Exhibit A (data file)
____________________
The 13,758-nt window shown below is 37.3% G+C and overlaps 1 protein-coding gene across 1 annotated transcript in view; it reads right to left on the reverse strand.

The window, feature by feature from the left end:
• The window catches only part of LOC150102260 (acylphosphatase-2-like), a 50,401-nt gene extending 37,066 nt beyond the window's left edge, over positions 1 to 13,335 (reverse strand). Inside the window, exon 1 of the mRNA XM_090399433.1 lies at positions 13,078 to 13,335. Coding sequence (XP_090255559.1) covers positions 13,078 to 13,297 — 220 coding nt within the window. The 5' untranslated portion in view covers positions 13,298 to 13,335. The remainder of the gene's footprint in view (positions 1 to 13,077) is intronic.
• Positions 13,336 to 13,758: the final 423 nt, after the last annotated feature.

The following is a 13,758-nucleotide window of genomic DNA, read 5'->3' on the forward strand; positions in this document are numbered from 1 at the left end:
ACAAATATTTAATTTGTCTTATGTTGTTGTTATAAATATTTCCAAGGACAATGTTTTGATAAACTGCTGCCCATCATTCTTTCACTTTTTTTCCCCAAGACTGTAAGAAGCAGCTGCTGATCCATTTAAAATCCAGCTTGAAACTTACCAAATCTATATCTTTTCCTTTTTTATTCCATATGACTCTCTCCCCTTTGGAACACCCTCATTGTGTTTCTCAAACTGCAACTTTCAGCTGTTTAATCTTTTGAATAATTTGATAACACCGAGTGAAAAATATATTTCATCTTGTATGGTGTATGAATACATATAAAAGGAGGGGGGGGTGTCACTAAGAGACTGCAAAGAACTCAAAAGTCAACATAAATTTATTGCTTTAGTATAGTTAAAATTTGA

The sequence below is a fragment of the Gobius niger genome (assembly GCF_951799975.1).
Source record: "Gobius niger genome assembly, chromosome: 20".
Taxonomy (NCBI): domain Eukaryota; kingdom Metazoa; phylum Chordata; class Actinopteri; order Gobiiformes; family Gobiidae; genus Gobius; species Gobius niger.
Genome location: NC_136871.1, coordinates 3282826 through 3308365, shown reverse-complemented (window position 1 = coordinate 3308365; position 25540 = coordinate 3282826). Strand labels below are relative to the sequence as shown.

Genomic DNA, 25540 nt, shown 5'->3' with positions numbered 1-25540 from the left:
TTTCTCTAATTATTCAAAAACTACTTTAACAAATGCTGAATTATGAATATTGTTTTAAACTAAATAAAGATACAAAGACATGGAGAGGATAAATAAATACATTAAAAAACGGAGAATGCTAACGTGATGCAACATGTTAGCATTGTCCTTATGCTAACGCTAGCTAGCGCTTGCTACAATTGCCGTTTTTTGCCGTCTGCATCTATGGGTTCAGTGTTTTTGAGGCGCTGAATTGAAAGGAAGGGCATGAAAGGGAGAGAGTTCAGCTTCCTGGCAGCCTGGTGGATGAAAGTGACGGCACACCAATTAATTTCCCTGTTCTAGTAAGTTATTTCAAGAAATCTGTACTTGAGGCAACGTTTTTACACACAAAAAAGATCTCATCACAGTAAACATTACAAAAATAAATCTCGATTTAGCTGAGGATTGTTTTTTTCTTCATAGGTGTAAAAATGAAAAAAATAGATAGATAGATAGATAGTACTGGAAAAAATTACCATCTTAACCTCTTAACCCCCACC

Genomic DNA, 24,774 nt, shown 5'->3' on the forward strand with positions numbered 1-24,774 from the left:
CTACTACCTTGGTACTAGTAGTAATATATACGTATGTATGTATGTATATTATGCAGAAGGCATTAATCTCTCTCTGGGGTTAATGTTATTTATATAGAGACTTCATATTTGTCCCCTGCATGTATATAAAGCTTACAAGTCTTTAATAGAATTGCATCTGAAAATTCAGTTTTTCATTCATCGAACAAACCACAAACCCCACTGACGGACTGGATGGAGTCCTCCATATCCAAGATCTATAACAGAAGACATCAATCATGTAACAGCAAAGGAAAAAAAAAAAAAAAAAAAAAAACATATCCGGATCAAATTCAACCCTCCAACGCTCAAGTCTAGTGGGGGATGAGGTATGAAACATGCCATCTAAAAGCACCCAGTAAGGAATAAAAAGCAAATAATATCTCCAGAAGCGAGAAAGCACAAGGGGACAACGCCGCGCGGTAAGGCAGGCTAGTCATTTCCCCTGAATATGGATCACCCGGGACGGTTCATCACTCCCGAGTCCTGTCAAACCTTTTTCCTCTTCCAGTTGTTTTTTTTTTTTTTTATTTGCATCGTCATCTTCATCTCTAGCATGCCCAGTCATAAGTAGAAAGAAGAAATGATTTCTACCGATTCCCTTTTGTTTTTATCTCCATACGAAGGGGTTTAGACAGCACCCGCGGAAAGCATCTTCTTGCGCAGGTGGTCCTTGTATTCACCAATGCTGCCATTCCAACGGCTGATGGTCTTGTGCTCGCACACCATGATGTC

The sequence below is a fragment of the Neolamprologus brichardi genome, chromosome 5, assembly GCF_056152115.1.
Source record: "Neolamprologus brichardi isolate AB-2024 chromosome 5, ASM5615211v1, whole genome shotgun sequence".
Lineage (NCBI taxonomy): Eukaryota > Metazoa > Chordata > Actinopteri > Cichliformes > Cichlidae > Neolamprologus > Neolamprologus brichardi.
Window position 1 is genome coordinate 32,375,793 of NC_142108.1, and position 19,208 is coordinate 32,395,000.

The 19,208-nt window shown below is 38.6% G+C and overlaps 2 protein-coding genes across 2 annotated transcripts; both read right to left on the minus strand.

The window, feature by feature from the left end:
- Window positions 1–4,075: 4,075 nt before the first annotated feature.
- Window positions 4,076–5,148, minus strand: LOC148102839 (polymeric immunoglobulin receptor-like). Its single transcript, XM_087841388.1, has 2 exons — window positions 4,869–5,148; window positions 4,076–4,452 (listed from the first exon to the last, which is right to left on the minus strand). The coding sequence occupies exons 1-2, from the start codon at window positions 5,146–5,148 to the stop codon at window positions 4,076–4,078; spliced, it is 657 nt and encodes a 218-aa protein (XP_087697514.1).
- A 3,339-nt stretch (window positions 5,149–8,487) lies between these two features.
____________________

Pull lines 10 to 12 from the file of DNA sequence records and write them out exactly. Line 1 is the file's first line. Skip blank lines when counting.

Genome location: NC_136871.1, coordinates 3282826 through 3308365, shown reverse-complemented (window position 1 = coordinate 3308365; position 25540 = coordinate 3282826). Strand labels below are relative to the sequence as shown.

Genomic DNA, 25540 nt, shown 5'->3' with positions numbered 1-25540 from the left:
TTTCTCTAATTATTCAAAAACTACTTTAACAAATGCTGAATTATGAATATTGTTTTAAACTAAATAAAGATACAAAGACATGGAGAGGATAAATAAATACATTAAAAAACGGAGAATGCTAACGTGATGCAACATGTTAGCATTGTCCTTATGCTAACGCTAGCTAGCGCTTGCTACAATTGCCGTTTTTTGCCGTCTGCATCTATGGGTTCAGTGTTTTTGAGGCGCTGAATTGAAAGGAAGGGCATGAAAGGGAGAGAGTTCAGCTTCCTGGCAGCCTGGTGGATGAAAGTGACGGCACACCAATTAATTTCCCTGTTCTAGTAAGTTATTTCAAGAAATCTGTACTTGAGGCAACGTTTTTACACACAAAAAAGATCTCATCACAGTAAACATTACAAAAATAAATCTCGATTTAGCTGAGGATTGTTTTTTTCTTCATAGGTGTAAAAATGAAAAAAATAGATAGATAGATAGATAGTACTGGAAAAAATTACCATCTTAACCTCTTAACCCCCACC